while(fgets(buffer, 500, f)) {
  netconn_write(conn, buffer, strlen(buffer), NETCONN_NOCOPY);
}

Finally, this is how the web interface works. The interface is made by an html page (index.html) which uses jQuery to perform AJAX requests to the server and update the different page elements. You don’t need to enter the page name in the browser because of the http server automatically performs a redirect to it if the default page is requested:

if(strstr(request_line, "GET / "))
  spiffs_serve("/index.html", conn);

endpoints are published by the server and accessed using AJAX calls::

  • setConfig, to send a new configuration
  • getConfig, to read the actual configuration
  • getLight, to get the actual light intensity

When the page is loaded, it calls the getConfig endpoint to display the actual configuration; moreover it schedules every 5 seconds a call to the getLight endpoint to keep the light value updated:

refreshConfig();
setInterval("refreshLightLevel()", 5000);

When you click on the SET button, the page calls setConfig to send to the server the new configuration:

esp32l-004

All the information are sent using the JSON format. The esp-idf framework includes the cJSON library which makes it easy to create or parse a json message:

cJSON *root = cJSON_Parse(body);
cJSON *mode_item = cJSON_GetObjectItemCaseSensitive(root, "mode");
[...]
cJSON *root = cJSON_CreateObject();
cJSON_AddNumberToObject(root, "lux", light_value);
char *rendered = cJSON_Print(root);

Making of

I started the build of the device cutting a perfboard to the size of the enclosure:

esp32lights-008 esp32lights-009

The perfboard is screwed to the enclosure using two spacers:

esp32lights-010 esp32lights-011

I made two holes in one side of the enclosure for the main switch and for a status led:

esp32lights-012 esp32lights-013

I soldered all the different components on the perfboard and made the electric connections using wires:

esp32lights-014 esp32lights-015

To simplify the installation, all the external components (led, relay module…) are connected using jumpers:

esp32lights-016 esp32lights-017

First test:

esp32lights-018

I attached the light sensor to the top of the enclosure, after having made a hole to allow it to “see” the external light:

esp32lights-019 esp32lights-020

Finally I made the external connections, installing the main switch:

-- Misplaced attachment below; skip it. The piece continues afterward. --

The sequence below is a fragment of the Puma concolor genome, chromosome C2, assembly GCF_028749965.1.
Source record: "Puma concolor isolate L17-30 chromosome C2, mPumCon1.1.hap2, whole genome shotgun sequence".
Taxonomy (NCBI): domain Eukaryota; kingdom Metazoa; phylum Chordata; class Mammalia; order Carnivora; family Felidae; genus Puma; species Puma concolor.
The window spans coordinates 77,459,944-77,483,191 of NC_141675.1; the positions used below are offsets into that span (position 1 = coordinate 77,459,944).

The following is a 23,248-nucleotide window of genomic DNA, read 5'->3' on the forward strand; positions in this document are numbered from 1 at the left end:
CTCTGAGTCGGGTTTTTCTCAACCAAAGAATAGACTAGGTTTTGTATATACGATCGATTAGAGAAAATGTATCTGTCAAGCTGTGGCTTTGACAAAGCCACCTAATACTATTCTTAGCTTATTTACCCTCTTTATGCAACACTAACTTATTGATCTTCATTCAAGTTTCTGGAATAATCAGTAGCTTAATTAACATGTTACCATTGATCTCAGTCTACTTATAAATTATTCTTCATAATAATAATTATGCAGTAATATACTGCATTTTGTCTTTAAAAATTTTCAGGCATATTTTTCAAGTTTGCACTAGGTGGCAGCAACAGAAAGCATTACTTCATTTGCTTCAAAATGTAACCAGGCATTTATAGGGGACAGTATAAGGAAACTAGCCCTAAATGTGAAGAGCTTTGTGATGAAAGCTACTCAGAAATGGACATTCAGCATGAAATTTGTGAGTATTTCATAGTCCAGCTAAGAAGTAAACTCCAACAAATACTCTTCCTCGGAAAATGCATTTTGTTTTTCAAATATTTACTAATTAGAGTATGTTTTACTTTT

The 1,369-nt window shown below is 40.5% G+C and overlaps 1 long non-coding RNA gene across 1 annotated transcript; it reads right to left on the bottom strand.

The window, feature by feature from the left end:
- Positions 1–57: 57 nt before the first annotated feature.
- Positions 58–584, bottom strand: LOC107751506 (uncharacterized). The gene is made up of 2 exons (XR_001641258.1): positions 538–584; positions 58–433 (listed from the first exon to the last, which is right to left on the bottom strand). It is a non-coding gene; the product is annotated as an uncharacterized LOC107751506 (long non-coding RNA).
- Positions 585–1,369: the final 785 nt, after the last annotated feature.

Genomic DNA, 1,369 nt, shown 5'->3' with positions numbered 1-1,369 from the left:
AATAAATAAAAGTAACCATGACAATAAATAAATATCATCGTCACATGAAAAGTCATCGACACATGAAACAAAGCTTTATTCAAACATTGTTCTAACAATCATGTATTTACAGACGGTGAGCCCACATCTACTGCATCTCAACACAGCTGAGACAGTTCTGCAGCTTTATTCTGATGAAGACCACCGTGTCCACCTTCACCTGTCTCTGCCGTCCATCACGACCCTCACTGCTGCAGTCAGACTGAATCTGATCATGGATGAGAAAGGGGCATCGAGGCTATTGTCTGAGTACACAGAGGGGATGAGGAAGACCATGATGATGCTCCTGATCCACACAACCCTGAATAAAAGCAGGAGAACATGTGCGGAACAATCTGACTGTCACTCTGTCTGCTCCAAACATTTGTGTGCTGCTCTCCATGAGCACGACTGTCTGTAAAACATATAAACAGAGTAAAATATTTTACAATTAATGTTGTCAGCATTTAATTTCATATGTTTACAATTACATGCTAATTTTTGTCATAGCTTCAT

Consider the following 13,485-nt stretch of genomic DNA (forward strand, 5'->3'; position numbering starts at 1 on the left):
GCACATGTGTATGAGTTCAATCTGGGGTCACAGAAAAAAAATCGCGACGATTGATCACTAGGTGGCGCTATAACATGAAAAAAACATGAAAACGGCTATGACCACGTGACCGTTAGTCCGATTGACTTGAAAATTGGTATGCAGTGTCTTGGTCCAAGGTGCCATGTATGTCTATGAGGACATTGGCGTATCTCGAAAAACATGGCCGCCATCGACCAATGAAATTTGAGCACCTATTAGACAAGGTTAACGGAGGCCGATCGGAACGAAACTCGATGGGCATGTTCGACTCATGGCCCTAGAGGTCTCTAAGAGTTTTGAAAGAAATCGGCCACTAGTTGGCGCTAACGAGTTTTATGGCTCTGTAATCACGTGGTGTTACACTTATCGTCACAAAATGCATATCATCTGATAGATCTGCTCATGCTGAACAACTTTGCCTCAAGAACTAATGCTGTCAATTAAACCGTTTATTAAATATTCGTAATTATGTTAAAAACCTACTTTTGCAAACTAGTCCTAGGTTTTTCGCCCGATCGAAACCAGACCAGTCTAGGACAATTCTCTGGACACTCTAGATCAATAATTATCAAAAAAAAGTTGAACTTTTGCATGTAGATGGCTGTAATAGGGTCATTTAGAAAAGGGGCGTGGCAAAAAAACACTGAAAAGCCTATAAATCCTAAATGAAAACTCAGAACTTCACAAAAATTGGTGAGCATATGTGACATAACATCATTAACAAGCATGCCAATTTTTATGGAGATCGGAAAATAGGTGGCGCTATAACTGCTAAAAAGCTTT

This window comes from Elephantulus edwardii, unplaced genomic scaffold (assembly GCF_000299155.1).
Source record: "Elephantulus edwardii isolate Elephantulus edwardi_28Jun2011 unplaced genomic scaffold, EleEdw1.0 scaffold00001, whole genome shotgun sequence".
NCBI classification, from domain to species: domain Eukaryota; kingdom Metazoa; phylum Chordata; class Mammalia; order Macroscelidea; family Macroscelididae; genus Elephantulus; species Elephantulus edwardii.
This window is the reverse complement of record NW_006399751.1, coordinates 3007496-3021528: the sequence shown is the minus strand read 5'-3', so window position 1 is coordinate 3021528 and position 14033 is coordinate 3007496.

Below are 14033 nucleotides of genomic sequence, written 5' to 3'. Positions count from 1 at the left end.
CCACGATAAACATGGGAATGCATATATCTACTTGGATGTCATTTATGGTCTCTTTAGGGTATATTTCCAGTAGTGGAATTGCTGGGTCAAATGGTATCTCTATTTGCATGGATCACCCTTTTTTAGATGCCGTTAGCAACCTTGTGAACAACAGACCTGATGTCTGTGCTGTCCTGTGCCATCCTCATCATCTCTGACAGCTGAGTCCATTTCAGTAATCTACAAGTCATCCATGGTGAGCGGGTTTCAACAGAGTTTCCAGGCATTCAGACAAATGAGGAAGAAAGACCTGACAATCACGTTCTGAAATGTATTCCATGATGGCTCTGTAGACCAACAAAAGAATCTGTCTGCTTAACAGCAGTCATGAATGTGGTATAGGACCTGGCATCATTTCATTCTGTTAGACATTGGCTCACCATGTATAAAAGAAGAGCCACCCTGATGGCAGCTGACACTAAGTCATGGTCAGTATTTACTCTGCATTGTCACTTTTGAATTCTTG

esp32lights-021 esp32lights-022

and connecting the output of the relay module to a wire with an universal plug at its end:

esp32lights-023 esp32lights-024

12 Comments »

  1. Georgian 08/01/2018 at 20:51 - Reply

    Hello, I see that you use a lot that AC/DC convertor. Are you satisfied with it. I just started using one for an ESP8266 project and so far no smoke and everything seems to work fine. Did you have any issues with them?
    Thank you.

    • luca 08/01/2018 at 21:32 - Reply

      Hi, so far the AC/DC modules I used in my projects worked great! No issues at all!

      • Georgian 09/01/2018 at 21:08 - Reply

        Thank you, I hope that mine will do just fine too. Great work.

  2. tom 09/01/2018 at 08:19 - Reply

    hi, Luca, i am in China and we want develop a device using ESP32 as the WIFI module. we have a device needs to be controlled remotelly with mobile phone. do you know any company or ppl who is good at this ESP32 based development?

    Thanks.

    • luca 09/01/2018 at 09:28 - Reply

      Hi Tom, try asking on esp32.com, it’s the “official” forum and there are freelancers who regularly write on it

  3. tom 09/01/2018 at 16:03 - Reply

    thanks, i will go for it.

  4. Daren 12/01/2018 at 08:49 - Reply

    Economics of scale kicking in. A 1A USB charger is much cheaper than the Hi-Link module, and is about the same size.
    The build quality is questionable and you have to pot them yourself then of course, but I have had good luck with them in similar applications.

    If you really wanted to get cheap since your design can be entirely isolated: Switch your relay out for a logic level triac and you can then drive this directly from mains with just two capacitors, a switching diode, and a zener. This comes with the warning that one leg of the ESP32 will be at mains level then so no human contact allowed once in circuit, and triac failure will likely fry the ESP32.

    • luca 12/01/2018 at 09:43 - Reply

      Hi Daren, thanks for your suggestions! To be honest I had some Hi-Link modules laying around and I this was a good project to test them.

  5. Lachlan 14/01/2018 at 12:15 - Reply

    Hi Luca, great project, is there anywhere that describes how the data in the webapp is accessed by the esp32 ?
    js and web development is not my strongpoint by any stretch
    thanks ! keep up the good work

  6. Lachlan 14/01/2018 at 12:17 - Reply

    ah sorry, ignore my question i hadn’t got that far down the article :-)

  7. Ted 14/01/2018 at 18:06 - Reply

    Your Hi-Link is dead!

    • luca 15/01/2018 at 08:23 - Reply

      Thanks Ted, now fixed